[t]he abutting owner's special right in a street as a means of access to his property is not limited to the part of the street on which his property abuts. Such a limitation of the right would deny him compensation if all of the street except the part immediately in front of his property were vacated. His right is the right of access in any direction which the street permits. As affecting this right no distinction can be drawn between a partial and a total deprivation of access; the impairment of the right is a legal injury differing in degree only from its total destruction.
182 Pa. at 404, 38 A. at 488.
Also, Hedrick v. Harrisburg, 278 Pa. 274, 122 A. 281 (1923); Ruscomb Street, 33 Pa. Superior Ct. 148 (1907). See Spang & Co. v. Commonwealth, 281 Pa. 414, 126 A. 781 (1924); Edgemont Street, 66 Pa. Superior Ct. 142 (1917).
Contrary to the township's contention, the case of Bethlehem Municipal Water Authority Case, 144 Pa. Superior Ct. 57, 18 A.2d 468 (1941) does not stand for the proposition that only property abutting on the vacated portion of the road may be affected. The Superior Court there cited Melon Street, supra, with approval, although excerpting a passage relevant to the facts of Bethlehem Municipal Water Authority Case, supra, which are distinguishable on two bases: (1) the owners there owned no property on any portion of the road involved, and thus their interest was indistinguishable from that of the public at large, and (2) the vacation there did not result in any deprivation of access in any accustomed direction, because a new road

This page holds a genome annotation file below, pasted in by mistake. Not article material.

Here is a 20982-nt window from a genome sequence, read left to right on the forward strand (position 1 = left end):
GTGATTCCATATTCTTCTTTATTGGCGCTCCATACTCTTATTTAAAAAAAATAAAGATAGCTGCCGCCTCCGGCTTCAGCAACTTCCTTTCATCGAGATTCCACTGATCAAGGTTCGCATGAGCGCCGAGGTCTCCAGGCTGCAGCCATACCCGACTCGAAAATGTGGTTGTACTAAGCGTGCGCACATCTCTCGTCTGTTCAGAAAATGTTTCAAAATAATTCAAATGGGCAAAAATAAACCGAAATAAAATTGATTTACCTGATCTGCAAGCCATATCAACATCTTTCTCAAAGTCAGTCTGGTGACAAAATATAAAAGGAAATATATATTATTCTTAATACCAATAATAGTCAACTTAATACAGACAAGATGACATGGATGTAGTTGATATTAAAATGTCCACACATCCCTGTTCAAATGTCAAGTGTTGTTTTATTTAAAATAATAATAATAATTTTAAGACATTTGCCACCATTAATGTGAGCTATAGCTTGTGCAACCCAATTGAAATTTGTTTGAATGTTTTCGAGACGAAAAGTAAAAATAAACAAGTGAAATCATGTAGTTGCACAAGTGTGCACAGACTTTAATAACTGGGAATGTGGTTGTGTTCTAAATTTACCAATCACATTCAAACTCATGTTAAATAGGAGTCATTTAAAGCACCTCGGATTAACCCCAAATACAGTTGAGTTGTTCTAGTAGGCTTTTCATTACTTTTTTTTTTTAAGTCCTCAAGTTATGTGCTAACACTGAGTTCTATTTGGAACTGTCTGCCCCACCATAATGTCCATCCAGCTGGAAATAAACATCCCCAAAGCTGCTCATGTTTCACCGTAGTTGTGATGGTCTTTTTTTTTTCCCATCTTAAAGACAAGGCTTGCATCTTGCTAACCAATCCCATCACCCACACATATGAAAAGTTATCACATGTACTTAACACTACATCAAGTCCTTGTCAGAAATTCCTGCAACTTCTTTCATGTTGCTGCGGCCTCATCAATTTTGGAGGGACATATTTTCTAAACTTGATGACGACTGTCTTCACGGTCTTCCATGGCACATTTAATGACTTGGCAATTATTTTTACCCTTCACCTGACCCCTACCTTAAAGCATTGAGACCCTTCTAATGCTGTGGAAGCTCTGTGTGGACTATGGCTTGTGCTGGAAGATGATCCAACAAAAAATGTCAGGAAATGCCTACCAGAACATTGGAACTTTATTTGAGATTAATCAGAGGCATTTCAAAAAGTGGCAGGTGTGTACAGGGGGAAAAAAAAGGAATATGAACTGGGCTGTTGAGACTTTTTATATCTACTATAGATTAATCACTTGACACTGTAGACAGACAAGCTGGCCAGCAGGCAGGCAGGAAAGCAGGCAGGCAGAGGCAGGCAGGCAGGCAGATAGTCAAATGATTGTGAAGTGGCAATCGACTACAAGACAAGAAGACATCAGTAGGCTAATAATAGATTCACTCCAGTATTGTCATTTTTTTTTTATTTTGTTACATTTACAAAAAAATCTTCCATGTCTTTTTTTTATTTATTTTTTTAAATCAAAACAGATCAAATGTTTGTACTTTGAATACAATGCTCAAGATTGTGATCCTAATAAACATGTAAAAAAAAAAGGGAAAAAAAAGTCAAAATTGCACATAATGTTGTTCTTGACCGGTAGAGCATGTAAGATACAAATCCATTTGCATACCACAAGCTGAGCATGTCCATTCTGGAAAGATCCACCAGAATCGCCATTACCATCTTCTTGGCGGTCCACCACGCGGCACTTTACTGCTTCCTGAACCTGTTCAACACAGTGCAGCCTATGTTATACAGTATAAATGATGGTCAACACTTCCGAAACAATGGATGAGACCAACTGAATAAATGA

[ 54 Pa. Commw. Page 108]
was laid out around the improvement which was to be constructed on the vacated portion of the road.
Also distinguishable is Hession Condemnation Case, 430 Pa. 273, 242 A.2d 432 (1976) and its progeny, such as our own decisions in Borough of Latrobe v. Latrobe Veterans Home Assoc., 52 Pa. Commonwealth Ct. 187, 415 A.2d 931 (1980) and Department of Transportation v. Kastner, 13 Pa. Commonwealth Ct. 525, 320 A.2d 146 (1974). Aside from the fact that those cases were decided upon petitions brought to recover damages against the Commonwealth under Sections 612 and 613 of the Eminent Domain Code, Act of June 22, 1964, Special Sess., P.L. 84, as amended, 26 P.S. §§ 1-612, 1-613, whereas this action arises under the notice provisions of the Second Class Township Code incorporating the General Road Law, the strong factual distinction is that Hession, supra, did not involve the loss or limitation of access resulting from the creation of a cul-de-sac.